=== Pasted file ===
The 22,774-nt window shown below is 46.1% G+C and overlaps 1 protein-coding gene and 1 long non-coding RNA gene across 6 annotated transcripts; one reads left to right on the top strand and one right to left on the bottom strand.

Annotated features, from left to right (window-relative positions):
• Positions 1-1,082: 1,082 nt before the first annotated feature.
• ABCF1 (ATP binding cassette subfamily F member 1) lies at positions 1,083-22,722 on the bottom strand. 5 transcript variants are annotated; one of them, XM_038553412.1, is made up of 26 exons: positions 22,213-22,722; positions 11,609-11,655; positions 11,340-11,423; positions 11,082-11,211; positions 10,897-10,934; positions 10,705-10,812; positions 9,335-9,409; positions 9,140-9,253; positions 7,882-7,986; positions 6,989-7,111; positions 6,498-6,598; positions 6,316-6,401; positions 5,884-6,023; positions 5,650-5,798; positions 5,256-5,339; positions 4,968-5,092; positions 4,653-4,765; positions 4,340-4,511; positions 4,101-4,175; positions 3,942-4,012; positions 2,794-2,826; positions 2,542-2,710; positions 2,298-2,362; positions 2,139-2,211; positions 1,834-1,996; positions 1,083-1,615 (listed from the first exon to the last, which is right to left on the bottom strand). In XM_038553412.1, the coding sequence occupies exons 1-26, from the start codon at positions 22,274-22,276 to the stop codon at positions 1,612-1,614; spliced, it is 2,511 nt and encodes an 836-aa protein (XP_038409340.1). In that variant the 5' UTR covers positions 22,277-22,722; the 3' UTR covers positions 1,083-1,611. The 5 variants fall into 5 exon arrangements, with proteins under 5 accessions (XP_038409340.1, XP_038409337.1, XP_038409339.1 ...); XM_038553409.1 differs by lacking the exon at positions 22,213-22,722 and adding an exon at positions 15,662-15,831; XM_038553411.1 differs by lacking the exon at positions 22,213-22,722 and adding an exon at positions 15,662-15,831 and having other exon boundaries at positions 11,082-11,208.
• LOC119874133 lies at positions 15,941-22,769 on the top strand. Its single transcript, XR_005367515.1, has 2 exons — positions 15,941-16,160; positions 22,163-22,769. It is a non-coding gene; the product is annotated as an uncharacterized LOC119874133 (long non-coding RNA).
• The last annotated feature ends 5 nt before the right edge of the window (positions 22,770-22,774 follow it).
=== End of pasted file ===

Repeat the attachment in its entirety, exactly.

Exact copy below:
The 22,774-nt window shown below is 46.1% G+C and overlaps 1 protein-coding gene and 1 long non-coding RNA gene across 6 annotated transcripts; one reads left to right on the top strand and one right to left on the bottom strand.

Annotated features, from left to right (window-relative positions):
• Positions 1-1,082: 1,082 nt before the first annotated feature.
• ABCF1 (ATP binding cassette subfamily F member 1) lies at positions 1,083-22,722 on the bottom strand. 5 transcript variants are annotated; one of them, XM_038553412.1, is made up of 26 exons: positions 22,213-22,722; positions 11,609-11,655; positions 11,340-11,423; positions 11,082-11,211; positions 10,897-10,934; positions 10,705-10,812; positions 9,335-9,409; positions 9,140-9,253; positions 7,882-7,986; positions 6,989-7,111; positions 6,498-6,598; positions 6,316-6,401; positions 5,884-6,023; positions 5,650-5,798; positions 5,256-5,339; positions 4,968-5,092; positions 4,653-4,765; positions 4,340-4,511; positions 4,101-4,175; positions 3,942-4,012; positions 2,794-2,826; positions 2,542-2,710; positions 2,298-2,362; positions 2,139-2,211; positions 1,834-1,996; positions 1,083-1,615 (listed from the first exon to the last, which is right to left on the bottom strand). In XM_038553412.1, the coding sequence occupies exons 1-26, from the start codon at positions 22,274-22,276 to the stop codon at positions 1,612-1,614; spliced, it is 2,511 nt and encodes an 836-aa protein (XP_038409340.1). In that variant the 5' UTR covers positions 22,277-22,722; the 3' UTR covers positions 1,083-1,611. The 5 variants fall into 5 exon arrangements, with proteins under 5 accessions (XP_038409340.1, XP_038409337.1, XP_038409339.1 ...); XM_038553409.1 differs by lacking the exon at positions 22,213-22,722 and adding an exon at positions 15,662-15,831; XM_038553411.1 differs by lacking the exon at positions 22,213-22,722 and adding an exon at positions 15,662-15,831 and having other exon boundaries at positions 11,082-11,208.
• LOC119874133 lies at positions 15,941-22,769 on the top strand. Its single transcript, XR_005367515.1, has 2 exons — positions 15,941-16,160; positions 22,163-22,769. It is a non-coding gene; the product is annotated as an uncharacterized LOC119874133 (long non-coding RNA).
• The last annotated feature ends 5 nt before the right edge of the window (positions 22,770-22,774 follow it).